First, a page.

Israeli Prime Minister Netanyahu 'to be charged over corruption'

Rabbi Meir Kahane at the Knesset

Rabbi Meir Kahane at the Knesset

Israel's attorney general announced on Thursday that he plans to charge Prime Minister Benjamin Netanyahu with bribery, fraud and breach of trust, in a move that could upset the upcoming Israeli elections in April.

It's a major blow to the long-serving premier and Trump ally, though not a final decision on an indictment.

The final decision on indictment will only take place after a hearing, where Mr Netanyahu is given the opportunity to defend himself. He is seeking a renewed mandate from the people in the April 9 election and has indicated that he intends to remain in office while pursuing a legal battle.

This would be the first time an Israeli Prime Minister has faced criminal charges while in office. Netanyahu has built his rule on an unmatched skill at political maneuvering, preferring coalitions with nationalist and religious parties when possible, but gravitating toward more moderate alliances when politically expedient. "The presumption of innocence is reserved for every person, including the prime minister". The details of the accusations are well-known.

U.S. President Donald Trump, asked at a news conference earlier on Thursday about Netanyahu's legal troubles, voiced support for the Israeli leader.

He also faces fraud and breach of trust charges in that case.

The charges include bribery, fraud and breach of trust, and the PM will be given the chance to appeal before they are filed. The deal never went through.

Bribery charges carry a sentence of up to 10 years in jail and/or a fine.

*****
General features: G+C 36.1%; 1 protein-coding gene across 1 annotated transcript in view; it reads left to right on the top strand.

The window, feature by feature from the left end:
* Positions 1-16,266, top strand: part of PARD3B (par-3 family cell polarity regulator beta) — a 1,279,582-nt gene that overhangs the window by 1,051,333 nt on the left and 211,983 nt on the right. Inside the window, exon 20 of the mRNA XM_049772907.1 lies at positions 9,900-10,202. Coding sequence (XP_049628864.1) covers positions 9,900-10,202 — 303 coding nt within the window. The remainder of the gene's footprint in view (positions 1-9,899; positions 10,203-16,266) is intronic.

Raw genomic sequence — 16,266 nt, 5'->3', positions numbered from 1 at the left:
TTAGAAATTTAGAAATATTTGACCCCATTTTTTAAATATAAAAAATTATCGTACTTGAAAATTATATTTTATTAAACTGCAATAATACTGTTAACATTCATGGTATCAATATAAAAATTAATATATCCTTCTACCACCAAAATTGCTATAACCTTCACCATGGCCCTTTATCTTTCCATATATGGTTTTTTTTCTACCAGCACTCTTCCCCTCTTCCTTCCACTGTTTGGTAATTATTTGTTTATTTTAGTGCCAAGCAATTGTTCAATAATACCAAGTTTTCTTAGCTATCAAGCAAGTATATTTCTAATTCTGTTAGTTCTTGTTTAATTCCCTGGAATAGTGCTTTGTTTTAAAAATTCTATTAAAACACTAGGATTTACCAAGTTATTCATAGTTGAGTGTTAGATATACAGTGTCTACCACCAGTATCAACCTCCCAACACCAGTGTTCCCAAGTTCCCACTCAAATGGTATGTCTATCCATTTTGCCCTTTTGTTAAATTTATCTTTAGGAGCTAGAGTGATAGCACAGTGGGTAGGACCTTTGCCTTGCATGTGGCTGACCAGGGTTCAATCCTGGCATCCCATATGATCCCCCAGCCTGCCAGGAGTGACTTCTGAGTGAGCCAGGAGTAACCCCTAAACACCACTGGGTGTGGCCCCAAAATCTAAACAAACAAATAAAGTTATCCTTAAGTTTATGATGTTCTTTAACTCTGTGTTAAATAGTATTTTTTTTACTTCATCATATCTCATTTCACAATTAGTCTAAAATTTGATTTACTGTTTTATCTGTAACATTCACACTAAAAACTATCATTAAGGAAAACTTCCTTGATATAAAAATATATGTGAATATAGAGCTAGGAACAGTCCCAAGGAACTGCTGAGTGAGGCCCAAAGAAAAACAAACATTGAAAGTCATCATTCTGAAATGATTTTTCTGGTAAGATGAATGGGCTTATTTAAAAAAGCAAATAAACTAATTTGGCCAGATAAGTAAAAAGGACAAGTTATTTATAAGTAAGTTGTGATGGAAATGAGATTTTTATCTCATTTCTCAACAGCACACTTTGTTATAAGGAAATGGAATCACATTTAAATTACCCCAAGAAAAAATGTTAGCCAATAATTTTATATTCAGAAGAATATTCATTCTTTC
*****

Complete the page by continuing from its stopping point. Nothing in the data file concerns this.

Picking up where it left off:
CASE 1000 alleges that Netanyahu wrongfully received gifts from Arnon Milchan, a prominent Hollywood producer and Israeli citizen, and Australian billionaire businessman James Packer, including champagne and cigars. He called a press conference for Thursday evening. The hearing date has not yet been made public.

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Mr Netanyahu, 69, has denied any wrongdoing in the three long-running corruption investigations against him.

"This entire house of cards will collapse."

He's accused Mandelblit of caving to pressure from the left and the left-wing media to rush to announce charges before the elections. A recent poll from Haifa University shows about half of the public doesn't have much trust in the attorney general. But they've also indicated that a decision to charge the prime minister could potentially swing the balance of power in a tight race against the centrist Blue & White bloc headed by former military chief of staff Benny Gantz and ex-Finance Minister Yair Lapid.

Police have said their investigation concluded that Mr Netanyahu and Mr Elovitch engaged in a "bribe-based relationship".

A senior Likud official told Ynet that, "Netanyahu is mainly concerned with ending this campaign with an election victory, and besides that he is working on how to form the next coalition".

The non-partisan Israel Democracy Institute called on Netanyahu to "carefully consider" what's best for Israel.

Mr Mandelblit's decision could either galvanise Mr Netanyahu's hardline supporters who see him as a victim of an overzealous prosecution or turn more moderate backers against him who have exhausted of his lengthy rule tainted by long-standing accusations of corruption and hedonism.

Israel's attorney general says he has chose to indict Prime Minister Benjamin Netanyahu on a series of corruption charges.

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